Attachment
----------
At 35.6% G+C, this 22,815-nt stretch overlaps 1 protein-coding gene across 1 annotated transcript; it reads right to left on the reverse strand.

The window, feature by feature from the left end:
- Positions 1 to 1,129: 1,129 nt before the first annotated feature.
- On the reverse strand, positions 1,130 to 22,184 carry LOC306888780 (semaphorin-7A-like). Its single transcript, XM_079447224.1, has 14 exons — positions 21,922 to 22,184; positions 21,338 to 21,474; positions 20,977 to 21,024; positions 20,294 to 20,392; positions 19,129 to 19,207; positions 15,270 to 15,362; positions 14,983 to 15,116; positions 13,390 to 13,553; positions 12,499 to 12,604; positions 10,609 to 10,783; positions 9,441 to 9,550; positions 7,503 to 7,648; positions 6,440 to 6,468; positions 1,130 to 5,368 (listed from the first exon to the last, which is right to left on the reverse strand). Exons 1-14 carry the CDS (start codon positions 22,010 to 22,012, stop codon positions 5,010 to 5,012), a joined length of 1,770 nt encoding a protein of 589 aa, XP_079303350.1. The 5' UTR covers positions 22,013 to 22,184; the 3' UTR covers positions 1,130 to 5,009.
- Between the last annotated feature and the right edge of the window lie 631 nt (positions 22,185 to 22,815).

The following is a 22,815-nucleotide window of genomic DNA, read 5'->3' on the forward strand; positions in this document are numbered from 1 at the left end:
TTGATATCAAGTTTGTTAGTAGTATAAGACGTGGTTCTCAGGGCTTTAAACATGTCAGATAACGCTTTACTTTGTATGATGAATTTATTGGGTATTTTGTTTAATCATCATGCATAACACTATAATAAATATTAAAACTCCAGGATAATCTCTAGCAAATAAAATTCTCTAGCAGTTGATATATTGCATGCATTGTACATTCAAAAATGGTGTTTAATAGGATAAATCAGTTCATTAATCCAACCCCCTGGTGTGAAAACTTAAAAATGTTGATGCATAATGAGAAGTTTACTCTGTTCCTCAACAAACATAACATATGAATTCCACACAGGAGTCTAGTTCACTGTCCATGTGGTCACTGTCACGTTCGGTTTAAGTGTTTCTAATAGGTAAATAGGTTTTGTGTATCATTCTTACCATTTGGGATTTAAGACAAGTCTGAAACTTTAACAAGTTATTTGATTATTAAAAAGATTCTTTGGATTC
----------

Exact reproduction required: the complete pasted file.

At 35.6% G+C, this 22,815-nt stretch overlaps 1 protein-coding gene across 1 annotated transcript; it reads right to left on the reverse strand.

The window, feature by feature from the left end:
- Positions 1 to 1,129: 1,129 nt before the first annotated feature.
- On the reverse strand, positions 1,130 to 22,184 carry LOC306888780 (semaphorin-7A-like). Its single transcript, XM_079447224.1, has 14 exons — positions 21,922 to 22,184; positions 21,338 to 21,474; positions 20,977 to 21,024; positions 20,294 to 20,392; positions 19,129 to 19,207; positions 15,270 to 15,362; positions 14,983 to 15,116; positions 13,390 to 13,553; positions 12,499 to 12,604; positions 10,609 to 10,783; positions 9,441 to 9,550; positions 7,503 to 7,648; positions 6,440 to 6,468; positions 1,130 to 5,368 (listed from the first exon to the last, which is right to left on the reverse strand). Exons 1-14 carry the CDS (start codon positions 22,010 to 22,012, stop codon positions 5,010 to 5,012), a joined length of 1,770 nt encoding a protein of 589 aa, XP_079303350.1. The 5' UTR covers positions 22,013 to 22,184; the 3' UTR covers positions 1,130 to 5,009.
- Between the last annotated feature and the right edge of the window lie 631 nt (positions 22,185 to 22,815).

The following is a 22,815-nucleotide window of genomic DNA, read 5'->3' on the forward strand; positions in this document are numbered from 1 at the left end:
TTGATATCAAGTTTGTTAGTAGTATAAGACGTGGTTCTCAGGGCTTTAAACATGTCAGATAACGCTTTACTTTGTATGATGAATTTATTGGGTATTTTGTTTAATCATCATGCATAACACTATAATAAATATTAAAACTCCAGGATAATCTCTAGCAAATAAAATTCTCTAGCAGTTGATATATTGCATGCATTGTACATTCAAAAATGGTGTTTAATAGGATAAATCAGTTCATTAATCCAACCCCCTGGTGTGAAAACTTAAAAATGTTGATGCATAATGAGAAGTTTACTCTGTTCCTCAACAAACATAACATATGAATTCCACACAGGAGTCTAGTTCACTGTCCATGTGGTCACTGTCACGTTCGGTTTAAGTGTTTCTAATAGGTAAATAGGTTTTGTGTATCATTCTTACCATTTGGGATTTAAGACAAGTCTGAAACTTTAACAAGTTATTTGATTATTAAAAAGATTCTTTGGATTC